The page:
Generation Z: The New Face of Firearm Ownership
Medal of Honor: Frontline, the Uncharted series, and the Call of Duty: Modern Warfare trilogy. These three have one thing in common. They’ve helped get the new generation, Generation Z into guns and there’s no stopping them.
As Generation Z, the generation born after 1995 but before 2005 leaves high school and joins the workforce, the military, or enrolls in college many will find themselves being introduced to guns. Either through heirlooms or from interest in the media that they’ve grown up around through YouTube channels like Hickok45, Demolition Ranch, and FPS Russia. As of the time of writing, this generation is the one that’s grown up around games like the Call of Duty: Modern Warfare series, the Red Dead Redemption games, and so on and so forth.
There are obstacles in the way, however. The state of corporate America is stacked against this generation from Dick’s Sporting Goods to popular clothing brands like Levi’s jeans. Add to that, forces like David Hogg’s misguided movement #MarchforOurLives do their hardest to appeal to the newer generation. These same media industries stand behind figures like David Hogg in their attempts to keep the new generation away from firearms.
On the flip side, there’s no way to undo the prevalent firearm culture that exists in this generation. Playing as John Marston from Red Dead Redemption or Joel from The Last of Us and having to use a firearm as a tool in-game in the name of your own survival or the survival of others has taught this generation that these are tools. They’re tools used for good and tools used for evil.
This is even more solidified when you look at the statistics of the YouTube channels and see who watches videos. Below are screenshots the age groups who watch videos from Hickok45, ForgottenWeapons, alongside Demolition Ranch with links attached. I should mention as of recently, they have changed their policy in showing demographics to only those with Youtube channels. However, links will be here, here, and here.
As shown above, this generation has been getting into guns. Most likely as many of these games were pathways into other forms of media. In my case, it was Medal of Honor: Frontline to the Band of Brothers miniseries.
But how do we get this group into firearms even more than what’s already being presented? How do we truly give them the nudge they need to get up and convince them to go to the range? There’s two ways of going about it, a way to draw them in and a way to keep them out. Be encouraging, open-minded to their questions, no matter how simple or baseless they may sound. My first range trip was my RO telling me to line up the rear and front sights alongside proper cheek to stock (He also told me to stop shooting the trolley, but that’s a story for another day.)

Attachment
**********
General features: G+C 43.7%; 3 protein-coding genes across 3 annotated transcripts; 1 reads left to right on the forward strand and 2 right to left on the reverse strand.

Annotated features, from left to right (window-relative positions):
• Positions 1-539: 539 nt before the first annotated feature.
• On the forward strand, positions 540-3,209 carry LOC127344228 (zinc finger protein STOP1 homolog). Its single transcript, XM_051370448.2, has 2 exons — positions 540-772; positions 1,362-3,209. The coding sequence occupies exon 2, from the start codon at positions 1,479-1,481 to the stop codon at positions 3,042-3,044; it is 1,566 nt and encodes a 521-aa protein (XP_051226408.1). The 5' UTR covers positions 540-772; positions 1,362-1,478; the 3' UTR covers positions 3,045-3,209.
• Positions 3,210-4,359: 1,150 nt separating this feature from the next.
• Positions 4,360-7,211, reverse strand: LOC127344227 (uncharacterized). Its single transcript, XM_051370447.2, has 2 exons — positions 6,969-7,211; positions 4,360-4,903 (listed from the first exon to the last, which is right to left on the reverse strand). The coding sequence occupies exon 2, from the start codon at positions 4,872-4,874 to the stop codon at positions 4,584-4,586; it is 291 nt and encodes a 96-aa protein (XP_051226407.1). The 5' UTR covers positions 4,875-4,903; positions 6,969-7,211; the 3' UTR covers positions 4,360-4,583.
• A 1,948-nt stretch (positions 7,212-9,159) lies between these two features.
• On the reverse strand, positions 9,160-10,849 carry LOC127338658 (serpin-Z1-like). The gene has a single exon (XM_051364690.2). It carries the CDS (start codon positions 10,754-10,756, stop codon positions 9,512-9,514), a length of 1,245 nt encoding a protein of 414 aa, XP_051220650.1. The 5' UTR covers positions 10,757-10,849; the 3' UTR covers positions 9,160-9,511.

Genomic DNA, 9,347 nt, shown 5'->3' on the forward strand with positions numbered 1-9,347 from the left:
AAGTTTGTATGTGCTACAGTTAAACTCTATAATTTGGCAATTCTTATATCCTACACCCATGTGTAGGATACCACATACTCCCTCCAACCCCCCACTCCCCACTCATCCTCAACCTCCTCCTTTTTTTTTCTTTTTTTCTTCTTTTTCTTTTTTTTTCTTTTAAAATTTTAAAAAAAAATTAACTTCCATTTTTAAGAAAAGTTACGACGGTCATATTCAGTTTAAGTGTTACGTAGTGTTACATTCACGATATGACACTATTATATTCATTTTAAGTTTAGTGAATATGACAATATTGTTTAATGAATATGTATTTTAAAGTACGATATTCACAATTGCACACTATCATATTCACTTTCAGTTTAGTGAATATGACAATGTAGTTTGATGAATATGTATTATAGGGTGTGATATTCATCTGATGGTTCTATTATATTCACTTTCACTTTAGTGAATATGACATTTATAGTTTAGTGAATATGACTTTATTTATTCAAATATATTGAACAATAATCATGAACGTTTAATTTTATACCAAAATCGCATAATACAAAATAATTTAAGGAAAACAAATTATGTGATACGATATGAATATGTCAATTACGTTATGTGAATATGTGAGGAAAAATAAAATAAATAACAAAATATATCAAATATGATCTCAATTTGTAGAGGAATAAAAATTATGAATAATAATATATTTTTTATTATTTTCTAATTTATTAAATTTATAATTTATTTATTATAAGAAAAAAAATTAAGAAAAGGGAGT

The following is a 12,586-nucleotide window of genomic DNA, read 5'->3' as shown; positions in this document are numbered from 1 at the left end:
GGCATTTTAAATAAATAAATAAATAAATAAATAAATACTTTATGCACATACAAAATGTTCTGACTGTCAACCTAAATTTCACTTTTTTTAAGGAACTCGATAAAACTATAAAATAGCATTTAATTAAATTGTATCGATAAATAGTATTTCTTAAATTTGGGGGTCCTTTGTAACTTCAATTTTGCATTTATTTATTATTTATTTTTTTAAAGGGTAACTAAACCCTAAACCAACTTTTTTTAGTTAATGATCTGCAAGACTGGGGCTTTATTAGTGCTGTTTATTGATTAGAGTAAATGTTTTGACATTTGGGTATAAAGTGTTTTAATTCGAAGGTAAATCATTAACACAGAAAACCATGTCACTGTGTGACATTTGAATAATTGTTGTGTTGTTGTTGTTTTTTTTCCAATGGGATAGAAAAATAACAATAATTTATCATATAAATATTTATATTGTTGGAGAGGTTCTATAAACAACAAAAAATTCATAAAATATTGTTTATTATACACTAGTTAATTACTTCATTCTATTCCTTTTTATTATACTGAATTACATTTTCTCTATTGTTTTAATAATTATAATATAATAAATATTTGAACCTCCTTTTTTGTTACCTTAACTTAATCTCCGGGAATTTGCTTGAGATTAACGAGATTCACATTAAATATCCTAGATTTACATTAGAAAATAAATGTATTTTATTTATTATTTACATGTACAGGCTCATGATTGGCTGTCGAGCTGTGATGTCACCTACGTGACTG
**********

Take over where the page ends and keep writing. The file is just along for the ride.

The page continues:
The wrong way is being downright hostile to a newcomer, no matter their level of experience, whether they spent their time shooting their family’s weapons or learned (as I did) from watching Youtube videos is a surefire way to draw them away from firearms as a hobby.
The video game side of the media has already done its part to leverage interest into them through the aforementioned games. The aim now is to get more of the new generation and their friends out to the range whether that’s a parent taking their son out to the range or whether someone takes their friends out. Most of Generation Z as it stands already carries interest in firearms, and only needs the right nudge to get there.
I challenge those reading this to get their friends and family from the newer generation out to the range, indoor, outdoor, it doesn’t matter. Whether it involves getting your kids or your friends into the hobby of shooting, they most likely already carry some form of interest in guns that stems from them playing shooter games. There are obstacles ahead, but if we can get more of our generation into guns, those obstacles will only grow smaller and smaller with each person that joins the cause to fight for gun rights in the United States.